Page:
Stocks staged a final-hour comeback to close in positive territory in choppy trading, putting an end to two days of sharp declines, but the Dow and S&P 500 still ended lower for the week.
The Dow Jones Industrial Average rose 44.50 points to finish at 16,491.31.
The CBOE Volatility Index (VIX), widely considered the best gauge of fear in the market, slid below 13.
Among key S&P sectors, telecoms and consumer discretionary led the gainers.
"We're likely to see a continuation in volatility and price action, though the longer-term charts seem to say that the overall trend is still up," said Joe Bell, senior equity analyst at Schaeffer's Investment Research. "Compared to the previous pullbacks, volume has also been extremely light, which is a concern. Usually, you want to see the selling climax, but in this case, this perhaps means that people haven't been extremely fearful."
Housing starts jumped 13.2 percent to a seasonally adjusted annual pace of 1.07 million units, according to the Commerce Department. The reading was the best since November 2013. And building permits hit their highest level since 2008.
Meanwhile, consumer sentiment slipped to 81.8 in May, according to the Thomson Reuters/University of Michigan's preliminary reading. The reading was down from 84.1 from the month before and was also below the expectation of 84.5 among economists polled by Reuters.
St. Louis Federal Reserve President James Bullard said he sees inflation picking up in the near future and approach the central bank's 2-percent target. He added that he considers the neutral Fed funds rate to be 4 percent, factoring in 2-percent inflation.
No major earnings are expected Friday.
General Motors said it has entered into a consent decree with the U.S. government over its ongoing ignition switch recall. The automaker will pay a $35 million fine. Since January, GM has recalled about 11.2 million cars and trucks.
Pfizer announced that it will submit a New Drug Application (NDA) for palbociclib with the FDA in the third quarter. Shares ticked higher after being temporarily halted.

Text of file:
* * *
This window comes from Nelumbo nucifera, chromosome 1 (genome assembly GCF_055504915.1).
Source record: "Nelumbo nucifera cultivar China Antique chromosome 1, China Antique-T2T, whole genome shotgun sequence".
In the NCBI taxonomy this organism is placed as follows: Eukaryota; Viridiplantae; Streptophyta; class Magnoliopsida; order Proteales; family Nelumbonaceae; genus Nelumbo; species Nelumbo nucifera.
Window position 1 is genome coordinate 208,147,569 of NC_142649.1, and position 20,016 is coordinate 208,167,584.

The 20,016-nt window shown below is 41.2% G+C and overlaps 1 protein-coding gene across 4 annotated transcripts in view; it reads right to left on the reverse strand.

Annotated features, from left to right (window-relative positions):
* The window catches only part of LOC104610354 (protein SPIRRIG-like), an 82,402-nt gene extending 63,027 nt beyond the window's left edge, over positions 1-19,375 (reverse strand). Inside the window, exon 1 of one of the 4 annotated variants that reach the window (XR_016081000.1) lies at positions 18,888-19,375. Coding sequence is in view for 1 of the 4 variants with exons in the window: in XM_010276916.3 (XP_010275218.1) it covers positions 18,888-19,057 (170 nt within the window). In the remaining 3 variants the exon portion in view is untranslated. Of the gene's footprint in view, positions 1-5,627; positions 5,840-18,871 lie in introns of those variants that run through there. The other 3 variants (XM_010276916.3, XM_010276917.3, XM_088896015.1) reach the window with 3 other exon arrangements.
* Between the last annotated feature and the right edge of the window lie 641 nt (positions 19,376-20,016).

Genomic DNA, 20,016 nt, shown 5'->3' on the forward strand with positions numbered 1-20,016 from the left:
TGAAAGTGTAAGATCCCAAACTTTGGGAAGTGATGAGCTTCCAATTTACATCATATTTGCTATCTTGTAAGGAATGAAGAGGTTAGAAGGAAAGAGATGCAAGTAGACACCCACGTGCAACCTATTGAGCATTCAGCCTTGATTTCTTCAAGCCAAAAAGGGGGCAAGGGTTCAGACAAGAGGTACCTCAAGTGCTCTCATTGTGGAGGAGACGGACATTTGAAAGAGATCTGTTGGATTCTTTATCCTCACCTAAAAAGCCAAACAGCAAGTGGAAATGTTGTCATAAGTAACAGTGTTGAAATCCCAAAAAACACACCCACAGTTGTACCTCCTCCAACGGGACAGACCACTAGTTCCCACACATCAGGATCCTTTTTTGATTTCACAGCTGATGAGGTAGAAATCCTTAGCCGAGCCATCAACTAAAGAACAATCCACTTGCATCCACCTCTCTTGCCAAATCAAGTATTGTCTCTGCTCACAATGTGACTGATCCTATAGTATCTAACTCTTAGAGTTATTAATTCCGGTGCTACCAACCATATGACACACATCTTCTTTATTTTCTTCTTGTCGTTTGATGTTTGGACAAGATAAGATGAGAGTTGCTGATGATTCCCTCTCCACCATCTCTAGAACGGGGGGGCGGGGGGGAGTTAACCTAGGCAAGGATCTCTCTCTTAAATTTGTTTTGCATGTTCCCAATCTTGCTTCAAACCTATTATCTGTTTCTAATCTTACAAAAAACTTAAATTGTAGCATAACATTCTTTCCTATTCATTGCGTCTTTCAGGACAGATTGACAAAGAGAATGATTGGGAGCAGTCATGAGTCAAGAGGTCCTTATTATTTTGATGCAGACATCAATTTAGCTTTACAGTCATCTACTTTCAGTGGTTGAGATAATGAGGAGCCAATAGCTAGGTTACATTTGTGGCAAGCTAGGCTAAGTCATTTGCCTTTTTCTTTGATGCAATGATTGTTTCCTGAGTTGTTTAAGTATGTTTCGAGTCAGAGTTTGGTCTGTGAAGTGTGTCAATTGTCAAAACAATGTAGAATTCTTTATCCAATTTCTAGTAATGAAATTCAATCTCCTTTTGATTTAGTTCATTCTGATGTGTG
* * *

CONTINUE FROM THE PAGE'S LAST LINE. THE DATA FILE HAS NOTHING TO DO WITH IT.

Nordstrom surged more than 10 percent to lead the S&P 500 gainers after the department store chain beat earnings expectations and said it would seek a partner for its credit card receivables, currently totaling about $2 billion.
So far, 93 percent of S&P 500 companies have posted quarterly results, with 69 percent of firms topping earnings expectations and 22 percent missing estimates.
Verizon rose a day after Warren Buffett's Berkshire Hathaway unveiled a new stake of 11 million shares in the company in a regulatory filing. The filings also showed that prominent hedge fund managers cut their exposure to high-profile Internet names likeNetflix in the quarter.
On Thursday, major averages tumbled for a second session on the day, with the Dow Jones down triple digits. Small-cap stocks weighed, as the Russell 2000 briefly hit correction territory before pulling back. The 10-year Treasury yield broke below the psychologically important 2.50 percent mark on Thursday for the first time since last October.
—By CNBC's JeeYeon Park
Coming up next week:
Monday: Fed's Fisher speaks, Cisco investor day; Earnings from Campbell Soup, Urban Outfitters
TUESDAY: Fed's Plosser speaks, Fed's Dudley speaks, Microsoft Surface event; Earnings from Home Depot, Dick's Sporting Goods, Staples, TJX
WEDNESDAY: Mortgage applications, Fed's Dudley speaks, Fed's Yellen speaks, oil inventories, Fed's George speaks, Fed's Kocherlakota speaks, FOMC minutes, Boeing investor conference; Earnings from Lowe's, Target, Hormel, PetSmart, Tiffany, American Eagle Outfitters, L Brands, NetApp, Williams-Sonoma
THURSDAY: Jobless claims, Chicago Fed nat'l activity index, PMI mfg index flash, existing home sales, leading indicators, Kansas City Fed mfg index, Fed's Williams speaks, Facebook annual mtg, Intel shareholder mtg; Earnings from Best Buy, Dollar Tree, Hewlett-Packard, Gap, Marvel Tech, Ross Stores, Aeropostale, Gamestop, TiVo
FRIDAY: New home sales; Earnings from Foot Locker
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